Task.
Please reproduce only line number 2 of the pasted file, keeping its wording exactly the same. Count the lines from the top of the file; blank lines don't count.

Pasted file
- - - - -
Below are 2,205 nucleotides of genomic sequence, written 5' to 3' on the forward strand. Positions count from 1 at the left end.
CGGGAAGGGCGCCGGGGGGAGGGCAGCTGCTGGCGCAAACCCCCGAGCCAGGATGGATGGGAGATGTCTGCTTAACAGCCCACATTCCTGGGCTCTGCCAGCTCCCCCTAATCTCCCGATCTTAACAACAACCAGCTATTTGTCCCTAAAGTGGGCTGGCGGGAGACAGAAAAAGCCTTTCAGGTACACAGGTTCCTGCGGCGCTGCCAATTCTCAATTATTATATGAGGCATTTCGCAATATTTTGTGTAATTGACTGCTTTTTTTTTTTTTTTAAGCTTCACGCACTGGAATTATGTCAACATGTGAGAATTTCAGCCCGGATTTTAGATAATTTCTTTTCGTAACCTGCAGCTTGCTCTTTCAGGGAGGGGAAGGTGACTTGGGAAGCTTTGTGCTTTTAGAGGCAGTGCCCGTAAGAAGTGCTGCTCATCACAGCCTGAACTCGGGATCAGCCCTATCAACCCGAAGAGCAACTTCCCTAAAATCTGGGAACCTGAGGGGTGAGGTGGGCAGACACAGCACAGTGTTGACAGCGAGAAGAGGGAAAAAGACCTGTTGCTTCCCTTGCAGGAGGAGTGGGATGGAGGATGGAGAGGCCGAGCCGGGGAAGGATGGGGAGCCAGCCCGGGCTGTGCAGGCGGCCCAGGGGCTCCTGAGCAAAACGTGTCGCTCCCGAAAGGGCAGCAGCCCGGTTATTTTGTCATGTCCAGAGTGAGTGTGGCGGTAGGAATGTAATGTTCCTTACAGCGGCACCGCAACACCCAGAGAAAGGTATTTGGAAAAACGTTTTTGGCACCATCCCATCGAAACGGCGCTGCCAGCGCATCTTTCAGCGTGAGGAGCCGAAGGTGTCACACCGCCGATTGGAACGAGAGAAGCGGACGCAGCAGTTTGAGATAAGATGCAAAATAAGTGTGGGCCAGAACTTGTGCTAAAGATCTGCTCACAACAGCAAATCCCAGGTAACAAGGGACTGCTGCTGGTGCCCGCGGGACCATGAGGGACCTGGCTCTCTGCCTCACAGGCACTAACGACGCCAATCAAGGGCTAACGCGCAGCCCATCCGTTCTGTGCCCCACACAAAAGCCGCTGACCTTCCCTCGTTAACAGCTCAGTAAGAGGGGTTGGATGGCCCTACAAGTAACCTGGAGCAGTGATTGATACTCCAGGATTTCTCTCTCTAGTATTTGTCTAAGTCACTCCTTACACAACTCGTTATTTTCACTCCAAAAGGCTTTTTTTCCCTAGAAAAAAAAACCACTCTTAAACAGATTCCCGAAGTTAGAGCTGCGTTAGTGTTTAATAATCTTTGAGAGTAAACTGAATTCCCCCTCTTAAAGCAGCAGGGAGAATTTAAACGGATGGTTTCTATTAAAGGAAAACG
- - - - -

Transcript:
CGGGAAGGGCGCCGGGGGGAGGGCAGCTGCTGGCGCAAACCCCCGAGCCAGGATGGATGGGAGATGTCTGCTTAACAGCCCACATTCCTGGGCTCTGCCAGCTCCCCCTAATCTCCCGATCTTAACAACAACCAGCTATTTGTCCCTAAAGTGGGCTGGCGGGAGACAGAAAAAGCCTTTCAGGTACACAGGTTCCTGCGGCGCTGCCAATTCTCAATTATTATATGAGGCATTTCGCAATATTTTGTGTAATTGACTGCTTTTTTTTTTTTTTTAAGCTTCACGCACTGGAATTATGTCAACATGTGAGAATTTCAGCCCGGATTTTAGATAATTTCTTTTCGTAACCTGCAGCTTGCTCTTTCAGGGAGGGGAAGGTGACTTGGGAAGCTTTGTGCTTTTAGAGGCAGTGCCCGTAAGAAGTGCTGCTCATCACAGCCTGAACTCGGGATCAGCCCTATCAACCCGAAGAGCAACTTCCCTAAAATCTGGGAACCTGAGGGGTGAGGTGGGCAGACACAGCACAGTGTTGACAGCGAGAAGAGGGAAAAAGACCTGTTGCTTCCCTTGCAGGAGGAGTGGGATGGAGGATGGAGAGGCCGAGCCGGGGAAGGATGGGGAGCCAGCCCGGGCTGTGCAGGCGGCCCAGGGGCTCCTGAGCAAAACGTGTCGCTCCCGAAAGGGCAGCAGCCCGGTTATTTTGTCATGTCCAGAGTGAGTGTGGCGGTAGGAATGTAATGTTCCTTACAGCGGCACCGCAACACCCAGAGAAAGGTATTTGGAAAAACGTTTTTGGCACCATCCCATCGAAACGGCGCTGCCAGCGCATCTTTCAGCGTGAGGAGCCGAAGGTGTCACACCGCCGATTGGAACGAGAGAAGCGGACGCAGCAGTTTGAGATAAGATGCAAAATAAGTGTGGGCCAGAACTTGTGCTAAAGATCTGCTCACAACAGCAAATCCCAGGTAACAAGGGACTGCTGCTGGTGCCCGCGGGACCATGAGGGACCTGGCTCTCTGCCTCACAGGCACTAACGACGCCAATCAAGGGCTAACGCGCAGCCCATCCGTTCTGTGCCCCACACAAAAGCCGCTGACCTTCCCTCGTTAACAGCTCAGTAAGAGGGGTTGGATGGCCCTACAAGTAACCTGGAGCAGTGATTGATACTCCAGGATTTCTCTCTCTAGTATTTGTCTAAGTCACTCCTTACACAACTCGTTATTTTCACTCCAAAAGGCTTTTTTTCCCTAGAAAAAAAAACCACTCTTAAACAGATTCCCGAAGTTAGAGCTGCGTTAGTGTTTAATAATCTTTGAGAGTAAACTGAATTCCCCCTCTTAAAGCAGCAGGGAGAATTTAAACGGATGGTTTCTATTAAAGGAAAACG